Editor's Note: Getting 'SMART' about coyotes
When it comes to wildlife, I’m sorry to say I am a great coward.
For example, a large number of hissing Canada geese consider the National Safety Council headquarters their turf. Some even stand near the front entrance, as fearless and defiant as my youngest nephew when he was 3, looking like they’re just waiting for an opportunity to dart inside and help themselves to free snacks on Wellness Wednesday. More than once I’ve come to a halt yards from the doors, wondering how the heck I’m going to get in.
Similarly, I spent a warm spring years ago unwilling to open the sliding door of an apartment I had rented because a raccoon chose to spend her final weeks of pregnancy on my balcony, staring at me and displaying claws that looked more than capable of ripping through a screen and ripping me apart.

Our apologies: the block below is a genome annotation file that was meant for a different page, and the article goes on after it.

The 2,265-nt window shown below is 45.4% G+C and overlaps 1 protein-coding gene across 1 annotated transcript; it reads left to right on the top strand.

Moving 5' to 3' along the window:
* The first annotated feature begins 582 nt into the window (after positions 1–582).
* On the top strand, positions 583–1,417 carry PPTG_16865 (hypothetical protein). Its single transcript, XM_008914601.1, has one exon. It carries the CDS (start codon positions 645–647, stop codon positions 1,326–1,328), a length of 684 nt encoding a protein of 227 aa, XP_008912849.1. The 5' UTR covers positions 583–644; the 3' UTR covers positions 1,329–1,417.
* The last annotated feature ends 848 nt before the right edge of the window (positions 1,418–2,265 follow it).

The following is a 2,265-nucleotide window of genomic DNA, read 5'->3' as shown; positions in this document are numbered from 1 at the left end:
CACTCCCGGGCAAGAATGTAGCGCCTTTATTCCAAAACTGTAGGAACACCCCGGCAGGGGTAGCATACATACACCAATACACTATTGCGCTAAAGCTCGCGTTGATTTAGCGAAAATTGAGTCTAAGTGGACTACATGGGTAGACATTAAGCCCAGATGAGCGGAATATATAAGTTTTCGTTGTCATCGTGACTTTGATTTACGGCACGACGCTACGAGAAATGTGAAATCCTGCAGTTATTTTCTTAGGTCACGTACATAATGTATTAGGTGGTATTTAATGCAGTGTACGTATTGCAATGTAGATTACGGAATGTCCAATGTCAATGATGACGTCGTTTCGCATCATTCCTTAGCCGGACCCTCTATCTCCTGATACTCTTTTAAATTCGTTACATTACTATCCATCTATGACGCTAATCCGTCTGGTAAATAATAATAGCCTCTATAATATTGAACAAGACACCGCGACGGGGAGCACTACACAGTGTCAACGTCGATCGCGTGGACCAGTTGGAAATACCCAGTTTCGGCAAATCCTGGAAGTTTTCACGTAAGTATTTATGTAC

More recently on my radar screen are coyotes. I’ve spotted them by the train tracks near where I live and heard them at night. I’ve even seen them in my mom’s backyard – an incident that made me realize that if I was in the yard instead of inside looking out a window, I’d have no idea what to do.
Key points Although most coyotes in urban areas have adapted to be more active at night, they can be spotted during the day if they lose the instinct to avoid humans. Don't feed coyotes.
This month in Safety+Health, Associate Editor Kevin Druley speaks with experts about what outdoor workers – and anyone – can do to help avoid a negative encounter. He explains the SMART method (read his article) and cites one expert who assures us that coyotes “are more afraid of us than we are of them.”
In my case, probably not. But I intend to get SMART about them, and I hope you will too.